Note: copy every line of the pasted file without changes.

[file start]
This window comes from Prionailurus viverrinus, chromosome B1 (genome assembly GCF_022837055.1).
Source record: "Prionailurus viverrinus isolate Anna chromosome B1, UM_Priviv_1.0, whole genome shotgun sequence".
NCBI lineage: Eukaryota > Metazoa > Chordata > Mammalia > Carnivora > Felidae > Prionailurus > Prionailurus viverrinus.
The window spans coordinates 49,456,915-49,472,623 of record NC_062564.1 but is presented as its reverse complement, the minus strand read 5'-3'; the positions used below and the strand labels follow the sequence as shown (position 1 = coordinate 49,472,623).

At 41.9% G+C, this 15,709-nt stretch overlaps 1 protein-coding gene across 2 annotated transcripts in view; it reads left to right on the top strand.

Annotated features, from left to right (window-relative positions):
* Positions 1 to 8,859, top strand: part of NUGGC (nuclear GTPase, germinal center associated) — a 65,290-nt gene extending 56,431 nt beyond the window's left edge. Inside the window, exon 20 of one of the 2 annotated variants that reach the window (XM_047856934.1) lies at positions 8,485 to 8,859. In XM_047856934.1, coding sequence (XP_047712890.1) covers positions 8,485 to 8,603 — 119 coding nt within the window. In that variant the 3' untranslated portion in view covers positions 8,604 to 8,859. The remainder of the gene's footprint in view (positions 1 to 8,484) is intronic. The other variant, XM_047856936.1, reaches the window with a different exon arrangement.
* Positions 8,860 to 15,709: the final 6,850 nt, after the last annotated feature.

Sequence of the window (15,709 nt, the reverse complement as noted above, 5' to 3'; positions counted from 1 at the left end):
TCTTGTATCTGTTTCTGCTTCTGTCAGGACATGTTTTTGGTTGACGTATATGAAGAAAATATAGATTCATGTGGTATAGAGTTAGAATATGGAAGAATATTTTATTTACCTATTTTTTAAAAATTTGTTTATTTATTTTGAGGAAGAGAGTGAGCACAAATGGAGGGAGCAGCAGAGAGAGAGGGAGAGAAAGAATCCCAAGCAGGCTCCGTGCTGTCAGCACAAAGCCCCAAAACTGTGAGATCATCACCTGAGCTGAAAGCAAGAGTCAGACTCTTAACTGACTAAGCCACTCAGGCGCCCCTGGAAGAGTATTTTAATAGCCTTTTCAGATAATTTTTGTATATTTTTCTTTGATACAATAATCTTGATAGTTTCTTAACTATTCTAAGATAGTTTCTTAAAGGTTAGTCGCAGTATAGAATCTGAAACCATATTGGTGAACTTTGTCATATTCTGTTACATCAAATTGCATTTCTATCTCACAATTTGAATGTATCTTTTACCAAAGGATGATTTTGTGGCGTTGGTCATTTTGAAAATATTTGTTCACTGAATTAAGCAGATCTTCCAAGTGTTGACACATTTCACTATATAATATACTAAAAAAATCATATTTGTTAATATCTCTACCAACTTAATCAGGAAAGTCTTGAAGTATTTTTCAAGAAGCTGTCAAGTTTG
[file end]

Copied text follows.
This window comes from Prionailurus viverrinus, chromosome B1 (genome assembly GCF_022837055.1).
Source record: "Prionailurus viverrinus isolate Anna chromosome B1, UM_Priviv_1.0, whole genome shotgun sequence".
NCBI lineage: Eukaryota > Metazoa > Chordata > Mammalia > Carnivora > Felidae > Prionailurus > Prionailurus viverrinus.
The window spans coordinates 49,456,915-49,472,623 of record NC_062564.1 but is presented as its reverse complement, the minus strand read 5'-3'; the positions used below and the strand labels follow the sequence as shown (position 1 = coordinate 49,472,623).

At 41.9% G+C, this 15,709-nt stretch overlaps 1 protein-coding gene across 2 annotated transcripts in view; it reads left to right on the top strand.

Annotated features, from left to right (window-relative positions):
* Positions 1 to 8,859, top strand: part of NUGGC (nuclear GTPase, germinal center associated) — a 65,290-nt gene extending 56,431 nt beyond the window's left edge. Inside the window, exon 20 of one of the 2 annotated variants that reach the window (XM_047856934.1) lies at positions 8,485 to 8,859. In XM_047856934.1, coding sequence (XP_047712890.1) covers positions 8,485 to 8,603 — 119 coding nt within the window. In that variant the 3' untranslated portion in view covers positions 8,604 to 8,859. The remainder of the gene's footprint in view (positions 1 to 8,484) is intronic. The other variant, XM_047856936.1, reaches the window with a different exon arrangement.
* Positions 8,860 to 15,709: the final 6,850 nt, after the last annotated feature.

Sequence of the window (15,709 nt, the reverse complement as noted above, 5' to 3'; positions counted from 1 at the left end):
TCTTGTATCTGTTTCTGCTTCTGTCAGGACATGTTTTTGGTTGACGTATATGAAGAAAATATAGATTCATGTGGTATAGAGTTAGAATATGGAAGAATATTTTATTTACCTATTTTTTAAAAATTTGTTTATTTATTTTGAGGAAGAGAGTGAGCACAAATGGAGGGAGCAGCAGAGAGAGAGGGAGAGAAAGAATCCCAAGCAGGCTCCGTGCTGTCAGCACAAAGCCCCAAAACTGTGAGATCATCACCTGAGCTGAAAGCAAGAGTCAGACTCTTAACTGACTAAGCCACTCAGGCGCCCCTGGAAGAGTATTTTAATAGCCTTTTCAGATAATTTTTGTATATTTTTCTTTGATACAATAATCTTGATAGTTTCTTAACTATTCTAAGATAGTTTCTTAAAGGTTAGTCGCAGTATAGAATCTGAAACCATATTGGTGAACTTTGTCATATTCTGTTACATCAAATTGCATTTCTATCTCACAATTTGAATGTATCTTTTACCAAAGGATGATTTTGTGGCGTTGGTCATTTTGAAAATATTTGTTCACTGAATTAAGCAGATCTTCCAAGTGTTGACACATTTCACTATATAATATACTAAAAAAATCATATTTGTTAATATCTCTACCAACTTAATCAGGAAAGTCTTGAAGTATTTTTCAAGAAGCTGTCAAGTTTG